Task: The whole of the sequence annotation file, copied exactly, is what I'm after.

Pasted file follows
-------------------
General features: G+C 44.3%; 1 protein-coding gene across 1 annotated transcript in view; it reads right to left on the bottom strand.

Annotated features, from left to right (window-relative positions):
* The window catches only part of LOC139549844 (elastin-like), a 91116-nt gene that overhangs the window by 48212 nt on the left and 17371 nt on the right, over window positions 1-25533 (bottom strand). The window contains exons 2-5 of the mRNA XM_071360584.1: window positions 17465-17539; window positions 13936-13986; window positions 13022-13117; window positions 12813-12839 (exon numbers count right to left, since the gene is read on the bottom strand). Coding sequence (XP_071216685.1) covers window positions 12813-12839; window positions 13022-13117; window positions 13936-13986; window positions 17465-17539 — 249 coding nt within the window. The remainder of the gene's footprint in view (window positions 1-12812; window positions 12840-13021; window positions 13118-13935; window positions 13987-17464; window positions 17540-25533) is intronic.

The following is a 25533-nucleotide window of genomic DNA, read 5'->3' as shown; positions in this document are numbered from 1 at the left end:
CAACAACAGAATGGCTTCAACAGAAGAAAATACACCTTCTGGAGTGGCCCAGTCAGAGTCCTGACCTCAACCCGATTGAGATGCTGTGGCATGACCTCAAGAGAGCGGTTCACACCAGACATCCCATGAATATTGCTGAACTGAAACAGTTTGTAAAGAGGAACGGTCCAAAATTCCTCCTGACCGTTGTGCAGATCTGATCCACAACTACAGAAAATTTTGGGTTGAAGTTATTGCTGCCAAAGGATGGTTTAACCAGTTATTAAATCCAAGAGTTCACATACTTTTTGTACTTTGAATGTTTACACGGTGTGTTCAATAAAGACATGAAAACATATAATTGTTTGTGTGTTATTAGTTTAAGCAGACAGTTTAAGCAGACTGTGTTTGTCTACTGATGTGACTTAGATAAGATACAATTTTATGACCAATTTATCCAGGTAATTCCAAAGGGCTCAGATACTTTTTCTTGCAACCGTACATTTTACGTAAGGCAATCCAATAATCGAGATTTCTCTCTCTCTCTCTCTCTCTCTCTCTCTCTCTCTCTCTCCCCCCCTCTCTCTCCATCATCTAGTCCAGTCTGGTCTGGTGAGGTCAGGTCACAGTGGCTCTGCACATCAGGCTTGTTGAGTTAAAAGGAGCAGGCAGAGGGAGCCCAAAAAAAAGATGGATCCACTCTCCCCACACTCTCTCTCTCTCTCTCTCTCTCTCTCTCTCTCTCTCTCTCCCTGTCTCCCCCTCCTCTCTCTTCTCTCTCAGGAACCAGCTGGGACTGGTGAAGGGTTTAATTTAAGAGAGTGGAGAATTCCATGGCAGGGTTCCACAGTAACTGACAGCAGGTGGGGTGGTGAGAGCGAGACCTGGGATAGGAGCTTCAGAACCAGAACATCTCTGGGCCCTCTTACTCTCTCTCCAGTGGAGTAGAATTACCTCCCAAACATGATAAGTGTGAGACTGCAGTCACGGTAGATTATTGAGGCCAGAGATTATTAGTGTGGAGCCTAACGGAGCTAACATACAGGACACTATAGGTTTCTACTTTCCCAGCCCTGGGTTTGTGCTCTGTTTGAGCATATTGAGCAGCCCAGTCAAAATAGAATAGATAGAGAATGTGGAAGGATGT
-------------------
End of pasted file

General features: G+C 44.3%; 1 protein-coding gene across 1 annotated transcript in view; it reads right to left on the bottom strand.

Annotated features, from left to right (window-relative positions):
* The window catches only part of LOC139549844 (elastin-like), a 91116-nt gene that overhangs the window by 48212 nt on the left and 17371 nt on the right, over window positions 1-25533 (bottom strand). The window contains exons 2-5 of the mRNA XM_071360584.1: window positions 17465-17539; window positions 13936-13986; window positions 13022-13117; window positions 12813-12839 (exon numbers count right to left, since the gene is read on the bottom strand). Coding sequence (XP_071216685.1) covers window positions 12813-12839; window positions 13022-13117; window positions 13936-13986; window positions 17465-17539 — 249 coding nt within the window. The remainder of the gene's footprint in view (window positions 1-12812; window positions 12840-13021; window positions 13118-13935; window positions 13987-17464; window positions 17540-25533) is intronic.

The following is a 25533-nucleotide window of genomic DNA, read 5'->3' as shown; positions in this document are numbered from 1 at the left end:
CAACAACAGAATGGCTTCAACAGAAGAAAATACACCTTCTGGAGTGGCCCAGTCAGAGTCCTGACCTCAACCCGATTGAGATGCTGTGGCATGACCTCAAGAGAGCGGTTCACACCAGACATCCCATGAATATTGCTGAACTGAAACAGTTTGTAAAGAGGAACGGTCCAAAATTCCTCCTGACCGTTGTGCAGATCTGATCCACAACTACAGAAAATTTTGGGTTGAAGTTATTGCTGCCAAAGGATGGTTTAACCAGTTATTAAATCCAAGAGTTCACATACTTTTTGTACTTTGAATGTTTACACGGTGTGTTCAATAAAGACATGAAAACATATAATTGTTTGTGTGTTATTAGTTTAAGCAGACAGTTTAAGCAGACTGTGTTTGTCTACTGATGTGACTTAGATAAGATACAATTTTATGACCAATTTATCCAGGTAATTCCAAAGGGCTCAGATACTTTTTCTTGCAACCGTACATTTTACGTAAGGCAATCCAATAATCGAGATTTCTCTCTCTCTCTCTCTCTCTCTCTCTCTCTCTCTCTCTCCCCCCCTCTCTCTCCATCATCTAGTCCAGTCTGGTCTGGTGAGGTCAGGTCACAGTGGCTCTGCACATCAGGCTTGTTGAGTTAAAAGGAGCAGGCAGAGGGAGCCCAAAAAAAAGATGGATCCACTCTCCCCACACTCTCTCTCTCTCTCTCTCTCTCTCTCTCTCTCTCTCTCTCCCTGTCTCCCCCTCCTCTCTCTTCTCTCTCAGGAACCAGCTGGGACTGGTGAAGGGTTTAATTTAAGAGAGTGGAGAATTCCATGGCAGGGTTCCACAGTAACTGACAGCAGGTGGGGTGGTGAGAGCGAGACCTGGGATAGGAGCTTCAGAACCAGAACATCTCTGGGCCCTCTTACTCTCTCTCCAGTGGAGTAGAATTACCTCCCAAACATGATAAGTGTGAGACTGCAGTCACGGTAGATTATTGAGGCCAGAGATTATTAGTGTGGAGCCTAACGGAGCTAACATACAGGACACTATAGGTTTCTACTTTCCCAGCCCTGGGTTTGTGCTCTGTTTGAGCATATTGAGCAGCCCAGTCAAAATAGAATAGATAGAGAATGTGGAAGGATGT